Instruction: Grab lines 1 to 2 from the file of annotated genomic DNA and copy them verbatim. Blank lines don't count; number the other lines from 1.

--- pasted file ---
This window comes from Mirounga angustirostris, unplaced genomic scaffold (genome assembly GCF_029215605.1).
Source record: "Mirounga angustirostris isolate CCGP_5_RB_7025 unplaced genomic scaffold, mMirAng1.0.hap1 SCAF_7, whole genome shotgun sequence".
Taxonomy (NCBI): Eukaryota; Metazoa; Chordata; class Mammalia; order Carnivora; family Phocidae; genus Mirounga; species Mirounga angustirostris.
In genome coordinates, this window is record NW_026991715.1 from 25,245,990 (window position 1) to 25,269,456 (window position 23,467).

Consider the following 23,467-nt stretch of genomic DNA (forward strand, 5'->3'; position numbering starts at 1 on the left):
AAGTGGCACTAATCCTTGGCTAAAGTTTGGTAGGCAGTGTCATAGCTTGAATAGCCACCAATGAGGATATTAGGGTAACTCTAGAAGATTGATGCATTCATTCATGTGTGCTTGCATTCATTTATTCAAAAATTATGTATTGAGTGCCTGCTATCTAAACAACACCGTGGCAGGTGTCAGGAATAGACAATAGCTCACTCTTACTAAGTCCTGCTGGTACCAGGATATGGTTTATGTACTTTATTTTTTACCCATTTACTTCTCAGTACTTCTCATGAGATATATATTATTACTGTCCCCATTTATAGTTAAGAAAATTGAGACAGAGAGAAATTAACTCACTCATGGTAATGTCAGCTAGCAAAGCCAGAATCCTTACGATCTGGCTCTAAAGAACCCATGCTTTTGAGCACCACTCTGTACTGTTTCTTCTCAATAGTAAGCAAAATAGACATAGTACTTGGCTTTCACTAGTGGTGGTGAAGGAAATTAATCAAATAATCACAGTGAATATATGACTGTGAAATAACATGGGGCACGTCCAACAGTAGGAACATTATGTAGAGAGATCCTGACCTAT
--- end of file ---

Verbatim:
This window comes from Mirounga angustirostris, unplaced genomic scaffold (genome assembly GCF_029215605.1).
Source record: "Mirounga angustirostris isolate CCGP_5_RB_7025 unplaced genomic scaffold, mMirAng1.0.hap1 SCAF_7, whole genome shotgun sequence".